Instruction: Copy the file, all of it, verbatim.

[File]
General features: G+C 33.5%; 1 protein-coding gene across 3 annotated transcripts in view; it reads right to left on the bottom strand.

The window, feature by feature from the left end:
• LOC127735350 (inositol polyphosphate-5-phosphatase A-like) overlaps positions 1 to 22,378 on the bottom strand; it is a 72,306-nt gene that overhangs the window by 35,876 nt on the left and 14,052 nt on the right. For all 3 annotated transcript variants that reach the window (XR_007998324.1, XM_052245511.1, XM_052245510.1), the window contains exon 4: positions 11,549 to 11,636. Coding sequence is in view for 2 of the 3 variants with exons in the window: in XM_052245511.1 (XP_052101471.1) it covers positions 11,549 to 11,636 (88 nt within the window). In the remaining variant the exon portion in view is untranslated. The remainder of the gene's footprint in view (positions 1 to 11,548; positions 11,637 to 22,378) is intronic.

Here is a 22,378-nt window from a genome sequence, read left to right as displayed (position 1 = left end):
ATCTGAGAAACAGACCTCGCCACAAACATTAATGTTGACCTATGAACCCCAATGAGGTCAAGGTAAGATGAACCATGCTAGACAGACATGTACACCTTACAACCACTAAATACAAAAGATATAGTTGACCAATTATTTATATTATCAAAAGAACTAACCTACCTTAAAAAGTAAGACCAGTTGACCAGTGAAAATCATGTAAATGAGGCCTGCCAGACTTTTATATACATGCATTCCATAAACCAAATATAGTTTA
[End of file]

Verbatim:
General features: G+C 33.5%; 1 protein-coding gene across 3 annotated transcripts in view; it reads right to left on the bottom strand.

The window, feature by feature from the left end:
• LOC127735350 (inositol polyphosphate-5-phosphatase A-like) overlaps positions 1 to 22,378 on the bottom strand; it is a 72,306-nt gene that overhangs the window by 35,876 nt on the left and 14,052 nt on the right. For all 3 annotated transcript variants that reach the window (XR_007998324.1, XM_052245511.1, XM_052245510.1), the window contains exon 4: positions 11,549 to 11,636. Coding sequence is in view for 2 of the 3 variants with exons in the window: in XM_052245511.1 (XP_052101471.1) it covers positions 11,549 to 11,636 (88 nt within the window). In the remaining variant the exon portion in view is untranslated. The remainder of the gene's footprint in view (positions 1 to 11,548; positions 11,637 to 22,378) is intronic.

Here is a 22,378-nt window from a genome sequence, read left to right as displayed (position 1 = left end):
ATCTGAGAAACAGACCTCGCCACAAACATTAATGTTGACCTATGAACCCCAATGAGGTCAAGGTAAGATGAACCATGCTAGACAGACATGTACACCTTACAACCACTAAATACAAAAGATATAGTTGACCAATTATTTATATTATCAAAAGAACTAACCTACCTTAAAAAGTAAGACCAGTTGACCAGTGAAAATCATGTAAATGAGGCCTGCCAGACTTTTATATACATGCATTCCATAAACCAAATATAGTTTA